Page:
Women In Technology: Why It’s Good For Everyone

Women In Technology: Why It’s Good For Everyone

I’m heading to Ireland soon to take part in the IT@Cork European Technology Summit. The conference is ambitious for certain and will be tackling hot issues from the Cloud, STEM, Digital Media and The Future Of Talent, with top-tier guests from industry leaders, such as VMware, and bright lights in tech education, such as CIT.

I’m speaking on a benchmark panel (and a digital marketing one too with a different angle) talking about gender diversity in technology and business. And just to get this straight: gender diversity is business. To keep the private and public sectors going is going to take a bigger and broader talent pool. And while I look forward to the day when I don’t have to get on the soapbox for the STEM sisterhood — because it’s just a given — we’ve got work to do.

Here are four key tasks we’ve got to tackle:

1. Diversity Is Good For Business

McKinsey reports that companies in the top quartile in terms of racial and ethnic diversity are 35% more like to have financial returns above their respective national industry medians, and that those in the top quartile for gender diversity are 15% more likely. Makes sense: this is a global, multigenerational, hyper-connected world of work. It’s also highly competitive and in need of all the talent we can find.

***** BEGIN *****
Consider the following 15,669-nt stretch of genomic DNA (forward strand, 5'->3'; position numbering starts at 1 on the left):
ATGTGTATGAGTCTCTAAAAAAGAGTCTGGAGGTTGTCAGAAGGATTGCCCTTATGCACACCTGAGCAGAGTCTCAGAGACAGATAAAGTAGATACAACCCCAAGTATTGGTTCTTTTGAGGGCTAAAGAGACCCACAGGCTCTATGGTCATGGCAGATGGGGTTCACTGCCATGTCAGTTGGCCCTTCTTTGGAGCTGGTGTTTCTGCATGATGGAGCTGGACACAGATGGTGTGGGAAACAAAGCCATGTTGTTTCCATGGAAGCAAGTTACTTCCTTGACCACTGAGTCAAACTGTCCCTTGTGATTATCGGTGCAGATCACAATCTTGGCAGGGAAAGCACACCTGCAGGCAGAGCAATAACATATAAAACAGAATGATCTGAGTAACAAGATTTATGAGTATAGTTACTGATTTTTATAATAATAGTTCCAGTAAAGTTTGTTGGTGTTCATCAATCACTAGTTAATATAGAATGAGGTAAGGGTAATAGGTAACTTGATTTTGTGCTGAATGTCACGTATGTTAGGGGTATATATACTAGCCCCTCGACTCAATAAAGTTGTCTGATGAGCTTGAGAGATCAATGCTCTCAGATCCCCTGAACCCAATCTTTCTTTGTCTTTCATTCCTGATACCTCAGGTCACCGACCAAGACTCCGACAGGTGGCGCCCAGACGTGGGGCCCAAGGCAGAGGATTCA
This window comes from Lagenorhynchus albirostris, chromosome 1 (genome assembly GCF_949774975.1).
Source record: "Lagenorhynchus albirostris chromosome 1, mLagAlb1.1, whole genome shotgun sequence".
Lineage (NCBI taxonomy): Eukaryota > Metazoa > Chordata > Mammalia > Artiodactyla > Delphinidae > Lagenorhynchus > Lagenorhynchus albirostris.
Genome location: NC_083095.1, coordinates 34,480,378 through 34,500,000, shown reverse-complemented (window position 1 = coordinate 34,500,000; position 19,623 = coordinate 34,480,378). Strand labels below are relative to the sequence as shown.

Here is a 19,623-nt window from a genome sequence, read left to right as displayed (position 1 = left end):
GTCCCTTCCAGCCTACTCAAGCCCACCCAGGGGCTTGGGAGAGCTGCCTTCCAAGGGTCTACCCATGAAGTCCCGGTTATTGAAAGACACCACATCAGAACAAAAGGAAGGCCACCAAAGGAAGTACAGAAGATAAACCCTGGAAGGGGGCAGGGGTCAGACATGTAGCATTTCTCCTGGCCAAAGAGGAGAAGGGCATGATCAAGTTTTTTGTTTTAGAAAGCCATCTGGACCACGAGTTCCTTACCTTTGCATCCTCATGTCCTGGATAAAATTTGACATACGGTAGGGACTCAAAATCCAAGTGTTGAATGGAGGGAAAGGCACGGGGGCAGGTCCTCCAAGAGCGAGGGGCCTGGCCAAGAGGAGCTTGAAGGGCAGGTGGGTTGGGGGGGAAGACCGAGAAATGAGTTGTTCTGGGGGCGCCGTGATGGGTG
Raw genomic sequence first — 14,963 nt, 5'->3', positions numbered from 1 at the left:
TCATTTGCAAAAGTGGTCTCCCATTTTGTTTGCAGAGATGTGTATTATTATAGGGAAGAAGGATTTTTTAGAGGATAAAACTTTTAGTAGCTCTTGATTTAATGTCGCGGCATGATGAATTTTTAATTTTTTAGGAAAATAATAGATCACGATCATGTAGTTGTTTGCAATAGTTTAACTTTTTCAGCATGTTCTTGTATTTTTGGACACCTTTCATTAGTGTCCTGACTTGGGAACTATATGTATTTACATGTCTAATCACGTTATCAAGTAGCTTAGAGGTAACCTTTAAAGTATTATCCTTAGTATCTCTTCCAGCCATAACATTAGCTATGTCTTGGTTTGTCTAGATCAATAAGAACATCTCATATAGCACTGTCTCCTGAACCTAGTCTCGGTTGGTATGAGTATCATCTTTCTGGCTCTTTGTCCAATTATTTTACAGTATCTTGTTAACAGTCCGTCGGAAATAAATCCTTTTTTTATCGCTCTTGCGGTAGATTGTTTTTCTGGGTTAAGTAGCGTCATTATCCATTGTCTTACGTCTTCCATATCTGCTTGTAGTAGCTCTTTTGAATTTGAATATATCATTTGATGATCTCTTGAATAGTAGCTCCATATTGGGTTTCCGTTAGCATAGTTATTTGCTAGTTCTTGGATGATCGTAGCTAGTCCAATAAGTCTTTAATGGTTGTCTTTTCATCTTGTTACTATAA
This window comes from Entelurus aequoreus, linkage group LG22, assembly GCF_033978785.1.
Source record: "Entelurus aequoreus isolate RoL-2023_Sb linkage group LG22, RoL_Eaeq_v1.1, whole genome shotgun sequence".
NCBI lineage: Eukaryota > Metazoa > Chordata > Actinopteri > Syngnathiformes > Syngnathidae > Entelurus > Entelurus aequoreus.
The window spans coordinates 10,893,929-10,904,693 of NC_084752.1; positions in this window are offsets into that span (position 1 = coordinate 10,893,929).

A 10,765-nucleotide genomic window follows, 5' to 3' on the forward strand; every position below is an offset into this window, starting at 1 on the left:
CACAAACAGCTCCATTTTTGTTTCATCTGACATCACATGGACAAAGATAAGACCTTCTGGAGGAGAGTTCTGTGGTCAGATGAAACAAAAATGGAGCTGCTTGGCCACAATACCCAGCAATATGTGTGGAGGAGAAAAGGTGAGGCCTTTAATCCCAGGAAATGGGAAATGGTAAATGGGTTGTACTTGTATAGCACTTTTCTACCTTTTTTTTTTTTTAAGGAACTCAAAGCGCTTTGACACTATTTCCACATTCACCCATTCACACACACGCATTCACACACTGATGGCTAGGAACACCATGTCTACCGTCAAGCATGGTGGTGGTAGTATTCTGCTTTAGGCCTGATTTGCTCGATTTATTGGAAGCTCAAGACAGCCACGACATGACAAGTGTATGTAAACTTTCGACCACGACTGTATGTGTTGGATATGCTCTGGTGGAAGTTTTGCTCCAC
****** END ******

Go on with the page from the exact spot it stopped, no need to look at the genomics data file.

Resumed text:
2. Broaden The Talent Pipeline

If there isn’t enough talent being developed in schools, there won’t be skilled candidates graduating. Strategic partnerships between schools and businesses mean schools can help. It’s already working in Ireland. One stellar initiative in Cork teams up universities and technical schools with the private and public sector: business identifies skills gaps, and course are created in response. Another program I love: Smarter Placements, in which business sign up to provide female students with some invaluable work experience and mentorship.

3. De-Brogram The Culture

Pardon the pun (it’s not just a guy thing), but I’m serious. From the workplace to marketing, tech’s generic face isn’t exactly gender neutral. The recent lawsuit that brought Silicon Valley into the news exposed tech’s very challenging environment for women. Regardless of what you may think of the jury decision, the veil’s off. Yet here are two surprising facts: women are the lead adopters of technology, and Dow Jones found that successful startups have more women in senior positions than unsuccessful ones.

4. Put Our Money Where — You Know The Rest

It’s an old adage that never fails. That’s why programs like Girls Who Code, with its clubs and summer immersion programs, are going to pay off in spades. It might seem cute and pink, but this is heady stuff: robotics, web design, mobile development, and great mentorship. Google’s invest some 50 million in programs like this. Smart move.

We all know that mindsets — and skillsets — start early, before college, and that sometimes all it takes to capture the imagination of some bright young schoolgirl is knowing that there’s a place for her to aim for. But if business is on board — because that’s the only way to fix the problem of not having enough STEM talent to succeed, it’s a win win. I’m off to Cork, Ireland soon, I can’t wait to take part.